In a recent analysis, Max Verstappen has been labelled “the biggest risk” to Formula 1’s business model. Despite his impressive track record, his low-profile lifestyle, and overwhelming dominance in recent seasons have raised concerns about their impact on the sport’s appeal.
Max Verstappen stands out not just for his exceptional skill on the track but also for his unique approach to fame and publicity. Unlike many of his predecessors and peers, Verstappen has consistently shied away from the spotlight. His preference for a quiet life in Monaco, focusing on family and sim racing, is a stark contrast to the glamorous lifestyle often associated with World Champions.
During an interview with TIME magazine, Verstappen’s clear disinterest in socializing with celebrities and his unwavering dedication to racing became evident.
“I have no desire to be able to hang out with famous movie stars.
His dominance on the track, winning 17 out of 20 races this year, has coincided with a reported decline in viewership, raising questions about the sustainability of such a one-sided competition despite F1’s push for a more even grid.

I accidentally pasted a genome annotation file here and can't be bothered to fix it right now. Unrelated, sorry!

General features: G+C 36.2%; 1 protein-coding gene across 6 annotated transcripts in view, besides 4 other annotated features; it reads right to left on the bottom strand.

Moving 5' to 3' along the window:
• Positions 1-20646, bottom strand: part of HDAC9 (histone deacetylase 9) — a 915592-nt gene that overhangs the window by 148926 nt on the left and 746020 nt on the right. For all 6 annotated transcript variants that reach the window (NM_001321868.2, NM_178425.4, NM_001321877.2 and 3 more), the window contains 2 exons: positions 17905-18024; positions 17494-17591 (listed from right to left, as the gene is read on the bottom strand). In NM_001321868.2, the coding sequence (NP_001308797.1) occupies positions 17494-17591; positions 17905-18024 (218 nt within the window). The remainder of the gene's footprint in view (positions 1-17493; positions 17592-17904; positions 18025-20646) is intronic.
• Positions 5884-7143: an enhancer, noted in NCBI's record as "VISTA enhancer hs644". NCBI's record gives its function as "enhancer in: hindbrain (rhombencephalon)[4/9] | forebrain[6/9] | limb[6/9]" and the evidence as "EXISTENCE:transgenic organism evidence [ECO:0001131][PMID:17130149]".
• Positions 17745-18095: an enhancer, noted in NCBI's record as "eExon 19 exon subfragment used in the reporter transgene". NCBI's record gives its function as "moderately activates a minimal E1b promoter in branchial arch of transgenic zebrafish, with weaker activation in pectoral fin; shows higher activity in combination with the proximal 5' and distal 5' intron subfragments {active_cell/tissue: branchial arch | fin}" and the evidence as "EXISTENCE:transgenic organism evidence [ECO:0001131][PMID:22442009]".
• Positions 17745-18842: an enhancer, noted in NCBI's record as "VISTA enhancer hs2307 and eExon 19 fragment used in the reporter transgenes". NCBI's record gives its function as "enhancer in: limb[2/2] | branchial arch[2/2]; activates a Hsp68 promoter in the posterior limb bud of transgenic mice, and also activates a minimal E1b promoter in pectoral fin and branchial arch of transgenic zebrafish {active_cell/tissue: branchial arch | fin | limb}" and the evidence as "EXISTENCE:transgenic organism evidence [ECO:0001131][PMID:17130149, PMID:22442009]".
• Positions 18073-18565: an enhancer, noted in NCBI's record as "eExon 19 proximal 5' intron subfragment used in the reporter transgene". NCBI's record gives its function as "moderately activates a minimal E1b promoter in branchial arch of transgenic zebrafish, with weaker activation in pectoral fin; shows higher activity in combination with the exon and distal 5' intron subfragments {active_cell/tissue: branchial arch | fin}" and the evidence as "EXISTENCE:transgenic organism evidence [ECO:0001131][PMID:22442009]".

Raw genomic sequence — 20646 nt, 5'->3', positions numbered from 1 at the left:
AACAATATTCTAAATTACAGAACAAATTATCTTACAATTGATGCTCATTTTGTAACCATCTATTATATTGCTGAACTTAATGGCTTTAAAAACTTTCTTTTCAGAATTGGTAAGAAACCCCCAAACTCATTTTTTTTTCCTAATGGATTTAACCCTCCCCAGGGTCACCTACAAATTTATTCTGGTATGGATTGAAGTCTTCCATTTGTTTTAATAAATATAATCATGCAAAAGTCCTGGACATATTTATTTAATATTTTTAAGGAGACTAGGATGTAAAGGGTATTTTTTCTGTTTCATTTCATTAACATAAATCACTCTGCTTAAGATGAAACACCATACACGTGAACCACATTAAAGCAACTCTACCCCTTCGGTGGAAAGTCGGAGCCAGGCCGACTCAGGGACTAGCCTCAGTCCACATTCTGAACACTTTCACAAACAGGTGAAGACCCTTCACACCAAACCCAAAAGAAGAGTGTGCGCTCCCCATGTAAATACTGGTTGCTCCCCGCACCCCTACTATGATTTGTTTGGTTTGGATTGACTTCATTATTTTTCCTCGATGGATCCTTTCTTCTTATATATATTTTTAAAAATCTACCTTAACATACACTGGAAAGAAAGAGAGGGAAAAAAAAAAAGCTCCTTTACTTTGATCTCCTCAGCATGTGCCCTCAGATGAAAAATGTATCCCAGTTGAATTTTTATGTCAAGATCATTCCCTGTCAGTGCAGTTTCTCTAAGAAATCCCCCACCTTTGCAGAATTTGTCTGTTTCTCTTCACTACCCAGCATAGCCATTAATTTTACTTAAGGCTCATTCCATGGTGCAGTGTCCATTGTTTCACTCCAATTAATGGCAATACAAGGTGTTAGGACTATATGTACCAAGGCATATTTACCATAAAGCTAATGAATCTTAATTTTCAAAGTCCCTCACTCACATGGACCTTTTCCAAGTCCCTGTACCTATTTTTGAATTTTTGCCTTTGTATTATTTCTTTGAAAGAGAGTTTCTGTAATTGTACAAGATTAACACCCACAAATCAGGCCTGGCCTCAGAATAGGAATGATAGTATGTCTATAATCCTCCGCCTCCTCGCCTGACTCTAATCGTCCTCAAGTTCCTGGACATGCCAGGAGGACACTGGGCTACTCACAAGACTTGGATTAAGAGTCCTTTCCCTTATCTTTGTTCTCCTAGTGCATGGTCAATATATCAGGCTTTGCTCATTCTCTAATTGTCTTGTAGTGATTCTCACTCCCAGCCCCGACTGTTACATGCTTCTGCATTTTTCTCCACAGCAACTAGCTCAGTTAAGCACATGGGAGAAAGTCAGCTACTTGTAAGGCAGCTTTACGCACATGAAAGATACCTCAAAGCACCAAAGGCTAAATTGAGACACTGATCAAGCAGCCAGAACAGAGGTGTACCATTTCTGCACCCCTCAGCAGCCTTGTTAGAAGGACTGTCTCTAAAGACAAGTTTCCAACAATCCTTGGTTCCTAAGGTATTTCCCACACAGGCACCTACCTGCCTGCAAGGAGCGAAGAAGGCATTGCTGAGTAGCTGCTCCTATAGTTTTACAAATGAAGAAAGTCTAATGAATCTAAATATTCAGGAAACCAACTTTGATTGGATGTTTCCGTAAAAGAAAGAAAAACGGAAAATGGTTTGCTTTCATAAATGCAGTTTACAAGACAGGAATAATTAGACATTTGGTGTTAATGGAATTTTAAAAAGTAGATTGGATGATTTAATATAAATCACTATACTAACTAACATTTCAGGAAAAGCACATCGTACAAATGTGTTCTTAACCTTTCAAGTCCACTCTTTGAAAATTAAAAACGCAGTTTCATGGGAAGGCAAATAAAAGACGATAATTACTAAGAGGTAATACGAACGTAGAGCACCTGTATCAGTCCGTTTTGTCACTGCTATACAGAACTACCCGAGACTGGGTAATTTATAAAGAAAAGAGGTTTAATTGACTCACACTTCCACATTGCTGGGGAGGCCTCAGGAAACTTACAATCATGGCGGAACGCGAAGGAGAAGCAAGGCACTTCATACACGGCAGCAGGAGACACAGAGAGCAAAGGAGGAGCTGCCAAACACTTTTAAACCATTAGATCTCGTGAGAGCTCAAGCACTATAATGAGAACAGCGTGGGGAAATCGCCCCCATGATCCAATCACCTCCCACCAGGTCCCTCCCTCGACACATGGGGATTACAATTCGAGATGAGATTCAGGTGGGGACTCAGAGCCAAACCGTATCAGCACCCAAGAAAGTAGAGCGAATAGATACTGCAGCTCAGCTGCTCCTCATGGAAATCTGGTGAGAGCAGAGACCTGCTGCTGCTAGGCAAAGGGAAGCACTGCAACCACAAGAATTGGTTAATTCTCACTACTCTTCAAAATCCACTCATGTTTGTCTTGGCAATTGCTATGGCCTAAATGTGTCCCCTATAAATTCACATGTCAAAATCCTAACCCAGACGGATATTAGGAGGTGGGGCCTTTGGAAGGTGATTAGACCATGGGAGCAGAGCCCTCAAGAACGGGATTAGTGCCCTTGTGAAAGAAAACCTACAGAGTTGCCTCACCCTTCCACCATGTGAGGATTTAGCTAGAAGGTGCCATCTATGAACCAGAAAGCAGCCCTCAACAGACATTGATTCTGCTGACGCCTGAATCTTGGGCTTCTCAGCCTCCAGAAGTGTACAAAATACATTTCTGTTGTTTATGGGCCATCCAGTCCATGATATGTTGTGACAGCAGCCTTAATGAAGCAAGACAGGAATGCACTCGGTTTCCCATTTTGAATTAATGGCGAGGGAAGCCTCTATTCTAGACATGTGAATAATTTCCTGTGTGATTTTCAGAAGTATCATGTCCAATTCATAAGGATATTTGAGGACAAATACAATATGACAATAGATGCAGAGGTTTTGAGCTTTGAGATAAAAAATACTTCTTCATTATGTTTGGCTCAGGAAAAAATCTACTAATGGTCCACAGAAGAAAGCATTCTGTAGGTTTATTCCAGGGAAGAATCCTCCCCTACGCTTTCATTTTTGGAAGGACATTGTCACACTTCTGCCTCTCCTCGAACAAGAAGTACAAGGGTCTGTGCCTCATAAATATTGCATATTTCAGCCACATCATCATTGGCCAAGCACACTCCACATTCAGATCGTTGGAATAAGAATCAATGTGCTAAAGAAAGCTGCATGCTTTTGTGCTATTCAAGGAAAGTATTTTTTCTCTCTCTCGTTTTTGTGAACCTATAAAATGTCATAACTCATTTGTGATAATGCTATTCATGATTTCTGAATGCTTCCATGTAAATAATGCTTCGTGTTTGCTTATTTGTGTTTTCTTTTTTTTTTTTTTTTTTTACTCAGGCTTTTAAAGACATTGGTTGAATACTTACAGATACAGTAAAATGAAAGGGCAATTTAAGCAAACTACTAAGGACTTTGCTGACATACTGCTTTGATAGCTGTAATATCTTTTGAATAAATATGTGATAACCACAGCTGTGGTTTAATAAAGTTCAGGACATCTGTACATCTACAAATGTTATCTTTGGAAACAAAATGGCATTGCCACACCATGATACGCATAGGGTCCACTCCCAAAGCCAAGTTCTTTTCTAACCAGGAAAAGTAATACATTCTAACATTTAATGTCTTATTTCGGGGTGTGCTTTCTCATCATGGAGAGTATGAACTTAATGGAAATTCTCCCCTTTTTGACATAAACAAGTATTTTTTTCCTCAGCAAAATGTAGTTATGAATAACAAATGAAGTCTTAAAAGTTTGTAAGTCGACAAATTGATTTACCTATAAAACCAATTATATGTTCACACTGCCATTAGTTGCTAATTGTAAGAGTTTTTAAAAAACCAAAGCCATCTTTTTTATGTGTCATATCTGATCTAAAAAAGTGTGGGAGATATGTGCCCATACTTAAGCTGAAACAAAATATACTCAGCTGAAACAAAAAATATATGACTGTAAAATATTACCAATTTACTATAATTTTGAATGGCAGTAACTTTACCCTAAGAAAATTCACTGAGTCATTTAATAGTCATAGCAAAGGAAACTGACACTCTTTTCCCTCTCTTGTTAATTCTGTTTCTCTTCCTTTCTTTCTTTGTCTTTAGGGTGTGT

Barton Crockett, a senior research analyst for Rosenblatt Securities, has been closely monitoring the impact of Verstappen’s dominance on Formula 1’s business prospects. Crockett, who specializes in covering Liberty Media, the parent company of Formula 1, brings a unique perspective to the table.
Nonetheless, this approach has sparked concerns regarding its effect on Formula 1’s wider appeal. Kelly Piquet, Verstappen’s girlfriend, has gone as far as to emphasize the necessity of reminding him to occasionally step away from his intense racing focus.
“There have been times where I’ve been like, ‘OK, time to switch off,’” Piquet admitted. “You have to give a gentle reminder that the sun is shining outside and, you know, there are other things to do.”
His research delves into the intricate balance between a sport’s competitive nature and its commercial success. Crockett’s insights are particularly valuable in understanding the potential long-term effects of Verstappen’s current reign in Formula 1.
“As great as Verstappen is, right now he looks like the biggest risk to the business,” he admits.
Despite these concerns, Formula 1 has not seen a significant downturn in its financial success. The sport generated $2.57 billion in revenue last year, a 44% increase since 2017. Moreover, upcoming events like the Las Vegas Grand Prix are expected to draw large crowds and potentially surpass the economic impact of major events like the Super Bowl.